[1] See Sameer M. Ashar, Public Interest Lawyers and Resistance Movements, 95 Cal. L. Rev. 1879, 1906 (2007) (noting that the legal academy in the 1990s was beginning to examine a “new kind of resistance strategy, in which clients reversed the traditional power dynamic and led lawyers in advocacy efforts on the basis of their knowledge, dignity, and courage”); Scott L. Cummings & Ingrid V. Eagly, A Critical Reflection on Law and Organizing, 48 UCLA L. Rev. 443, 443 (2001) (noting that the 90s was a period of “lively debate” regarding the role of lawyers with respect to social change).

[2] See generally Gerald N. Rosenberg, The Hollow Hope: Can Courts Bring About Social Change? (2d ed. 2008).

[3] See generally Michael J. Klarman, From Jim Crow to Civil Rights: The Supreme Court and the Struggle for Racial Equality (2004).

[4] See, e.g., Lani Guinier & Gerald Torres, Changing the Wind: Notes Toward a Demosprudence of Law and Social Movements, 123 Yale L.J. 2740, 2740 (2014) (describing courses taught on the subject at Harvard, Yale, and the University of Texas regarding the practice of movement lawyering); Rebellious Lawyering 2018, https://reblaw.yale.edu/ (last visited Aug. 16, 2018) (announcing the speakers for and dates of the annual conference regarding movement lawyers);.

[5] Catherine Albiston, The Dark Side of Litigation as a Social Movement Strategy, 96 Iowa L. Rev. Bull. 61, 74 (2011) (noting that the involvement of lawyers in a social movement can change the goals and identity of the movement); Cummings & Eagly, supra note 1, at 490–516 (summarizing criticisms); see Guinier & Torres, supra note 4, at 2796 (noting that middle-class Blacks dominated the national civil rights movement and prevented lower-class Black spokespeople from emerging).

[6] See L.A. Ctr. for Community L. & Action, http://www.laccla.org/ (last visited Sept. 22, 2018).

[7] See Scott L. Cummings, Rethinking the Foundational Critiques of Lawyers in Social Movements, 85 Fordham L. Rev. 1987, 1990 (2017); Ashar, supra note 1, at 1904.

[8] In this article, lowercase “east” Los Angeles refers generally to the east side of the city, while capitalized “East” Los Angeles refers to the technical, unincorporated area of the county situated to the east of Boyle Heights.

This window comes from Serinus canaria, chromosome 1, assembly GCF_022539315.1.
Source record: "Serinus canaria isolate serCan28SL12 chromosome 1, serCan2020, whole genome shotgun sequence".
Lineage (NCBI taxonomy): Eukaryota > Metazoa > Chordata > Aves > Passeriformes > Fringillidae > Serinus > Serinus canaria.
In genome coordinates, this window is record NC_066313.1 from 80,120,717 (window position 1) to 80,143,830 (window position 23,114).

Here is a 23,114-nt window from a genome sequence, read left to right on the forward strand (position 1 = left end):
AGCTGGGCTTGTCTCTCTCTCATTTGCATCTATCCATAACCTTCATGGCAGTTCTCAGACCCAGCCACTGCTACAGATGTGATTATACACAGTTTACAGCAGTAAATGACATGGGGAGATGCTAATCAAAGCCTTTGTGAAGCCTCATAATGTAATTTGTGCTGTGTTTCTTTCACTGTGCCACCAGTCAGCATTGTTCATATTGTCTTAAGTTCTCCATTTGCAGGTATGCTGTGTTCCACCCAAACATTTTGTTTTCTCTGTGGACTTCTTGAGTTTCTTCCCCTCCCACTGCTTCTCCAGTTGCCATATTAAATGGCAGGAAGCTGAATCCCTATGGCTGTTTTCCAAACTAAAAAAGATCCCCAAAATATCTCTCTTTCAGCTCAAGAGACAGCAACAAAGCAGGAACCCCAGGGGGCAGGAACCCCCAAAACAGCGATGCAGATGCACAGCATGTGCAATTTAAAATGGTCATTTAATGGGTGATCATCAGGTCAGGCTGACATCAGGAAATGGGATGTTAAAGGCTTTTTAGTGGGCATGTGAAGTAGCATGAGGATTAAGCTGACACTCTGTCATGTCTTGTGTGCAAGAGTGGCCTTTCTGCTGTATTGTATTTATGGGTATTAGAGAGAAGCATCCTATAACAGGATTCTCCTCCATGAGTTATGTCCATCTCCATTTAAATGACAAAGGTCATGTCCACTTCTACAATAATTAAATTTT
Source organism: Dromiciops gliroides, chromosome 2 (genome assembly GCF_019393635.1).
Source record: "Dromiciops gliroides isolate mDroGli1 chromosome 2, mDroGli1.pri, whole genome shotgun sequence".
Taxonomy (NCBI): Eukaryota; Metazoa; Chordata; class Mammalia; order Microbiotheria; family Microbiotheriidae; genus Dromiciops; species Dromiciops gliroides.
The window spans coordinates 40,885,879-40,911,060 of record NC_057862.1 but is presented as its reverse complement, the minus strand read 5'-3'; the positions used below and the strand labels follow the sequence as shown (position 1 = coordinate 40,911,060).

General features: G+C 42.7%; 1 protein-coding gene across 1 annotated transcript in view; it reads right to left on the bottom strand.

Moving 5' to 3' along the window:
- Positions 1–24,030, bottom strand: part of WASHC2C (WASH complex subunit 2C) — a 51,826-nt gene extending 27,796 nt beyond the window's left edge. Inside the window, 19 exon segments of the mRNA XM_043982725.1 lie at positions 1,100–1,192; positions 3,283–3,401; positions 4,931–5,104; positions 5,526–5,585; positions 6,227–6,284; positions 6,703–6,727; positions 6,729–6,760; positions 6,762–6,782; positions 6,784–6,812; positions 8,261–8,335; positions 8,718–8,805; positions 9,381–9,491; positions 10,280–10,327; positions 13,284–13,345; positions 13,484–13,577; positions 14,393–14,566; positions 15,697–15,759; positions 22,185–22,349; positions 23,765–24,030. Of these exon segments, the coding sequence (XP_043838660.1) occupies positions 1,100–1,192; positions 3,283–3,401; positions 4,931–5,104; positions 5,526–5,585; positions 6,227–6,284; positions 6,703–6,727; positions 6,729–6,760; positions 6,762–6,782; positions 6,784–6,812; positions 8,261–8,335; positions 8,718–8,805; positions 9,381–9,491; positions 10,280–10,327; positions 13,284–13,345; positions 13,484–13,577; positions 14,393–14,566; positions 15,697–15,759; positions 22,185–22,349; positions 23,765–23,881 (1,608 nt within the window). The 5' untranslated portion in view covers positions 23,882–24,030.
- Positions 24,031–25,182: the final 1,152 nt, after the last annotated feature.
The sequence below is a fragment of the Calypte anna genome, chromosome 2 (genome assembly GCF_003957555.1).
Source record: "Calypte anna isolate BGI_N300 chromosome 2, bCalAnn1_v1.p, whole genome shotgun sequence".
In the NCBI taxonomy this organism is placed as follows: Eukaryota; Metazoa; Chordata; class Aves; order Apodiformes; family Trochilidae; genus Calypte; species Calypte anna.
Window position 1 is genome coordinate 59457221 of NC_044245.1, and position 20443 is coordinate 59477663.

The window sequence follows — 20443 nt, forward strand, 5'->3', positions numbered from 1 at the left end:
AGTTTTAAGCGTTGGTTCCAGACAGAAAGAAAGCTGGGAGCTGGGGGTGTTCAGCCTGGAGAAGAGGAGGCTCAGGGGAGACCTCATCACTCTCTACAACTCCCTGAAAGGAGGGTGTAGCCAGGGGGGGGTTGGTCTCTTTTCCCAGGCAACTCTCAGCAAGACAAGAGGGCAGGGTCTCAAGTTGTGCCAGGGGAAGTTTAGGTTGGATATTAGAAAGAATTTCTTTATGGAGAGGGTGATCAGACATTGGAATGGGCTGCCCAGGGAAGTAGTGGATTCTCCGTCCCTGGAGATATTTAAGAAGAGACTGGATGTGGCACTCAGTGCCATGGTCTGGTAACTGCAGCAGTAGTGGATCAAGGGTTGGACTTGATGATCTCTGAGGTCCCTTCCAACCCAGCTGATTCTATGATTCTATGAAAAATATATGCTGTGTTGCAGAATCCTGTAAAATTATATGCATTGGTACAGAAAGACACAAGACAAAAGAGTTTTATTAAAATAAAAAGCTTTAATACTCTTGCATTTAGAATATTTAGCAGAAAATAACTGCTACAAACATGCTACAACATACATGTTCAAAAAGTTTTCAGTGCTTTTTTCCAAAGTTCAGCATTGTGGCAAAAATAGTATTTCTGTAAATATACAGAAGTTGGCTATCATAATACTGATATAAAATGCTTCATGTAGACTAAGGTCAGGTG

[9] An example of this is the New Right movement of American conservatives in the late twentieth century.  See Jack M. Balkin, How Social Movements Change (or Fail to Change) the Constitution: The Case of the New Departure, 39 Suffolk U. L. Rev. 27, 28 (2005) (explaining how the New Right emerged with the particular political objective of changing the existing legal interpretations of the U.S. Constitution).  See generally Steven M. Teles, Rise of the Conservative Legal Movement: the Battle for Control of the Law (2008) (tracking how twentieth-century American conservatives created institutions such as the Federalist Society and popularized ideologies like law-and-economics in order to assert influence on national law and policy).

[10] These are practices which would typically be illegal in municipal Los Angeles under the Los Angles Rent Stabilization Ordinance (RSO).  See L.A. Mun. Code §§ 151.01 et seq. (prohibiting unauthorized rent increases and no-cause evictions).

[11] Narratives of Displacement and Resistance, Anti-Eviction Mapping Project (last visited Aug. 16, 2018), http://www.antievictionmappingproject.net/narratives.html.

[12] Josie Huang, Outside of LA, County Tenants Want Brakes on Rising Rents, KPCC (May 11, 2017), http://www.scpr.org/news/2017/05/11/71736/outside-of-la-county-tenants-want-brakes-on-rising/.

[13] Press Release, Office of Supervisor Hilda L. Solis, First Dist., County of Los Angeles, Supervisor Solis Leads Countywide Effort to Review Tenant Protections (May 16, 2017), http://hildalsolis.org/supervisor-solis-leads-countywide-effort-to-review-tenant-protections/.

[14] Sachi A. Hamai,  Cty. of L.A., Report of the Tenant Protections Working Group (2018) (on file with author).

[15] Ashar, supra note 1, at 1895–98.

[16] Ruben Vives, As Rents Soar in L.A., Even Boyle Heights’ Mariachis Sing the Blues, L.A. Times (Sept. 9, 2017, 5:00 AM), http://www.latimes.com/local/lanow/la-me-boyle-heights-musicians-gentrification-20170909-htmlstory.html.

[17] Elijah Chiland, Boyle Heights Mariachis Agree to 14 Percent Rent Hike but Win New Leases Ending Months-Long Strike, Curbed: L.A. (Feb. 16, 2018, 2:46 PM), https://la.curbed.com/2018/2/16/17018298/boyle-heights-mariachi-gentrification-rent-strike.

[18] Cummings & Eagly, supra note 1, at 490–513.

[19] Cummings, supra note 7, at 1993.

[20] Christian Monterrosa, Family on Rent Strike in Westlake Is Evicted After Not Paying Rent, Curbed: L.A. (Aug. 9, 2018, 11:10 AM), https://la.curbed.com/2018/8/9/17671478/rent-strike-westlake-eviction (quoting landlord as expressing concerns that eighty tenants who have gone on rent strike in mid-city Los Angeles “are getting bad and misleading advice from ‘tenant activists,’ who don’t understand rental contracts and property laws . . . .”); cf. Derrick A. Bell, Jr., Serving Two Masters: Integration Ideals and Client Interests in School Desegregation Litigation, 85 Yale L.J. 470, 476–77 (1976) (demonstrating that civil rights activists prioritized desegregation over improving school conditions).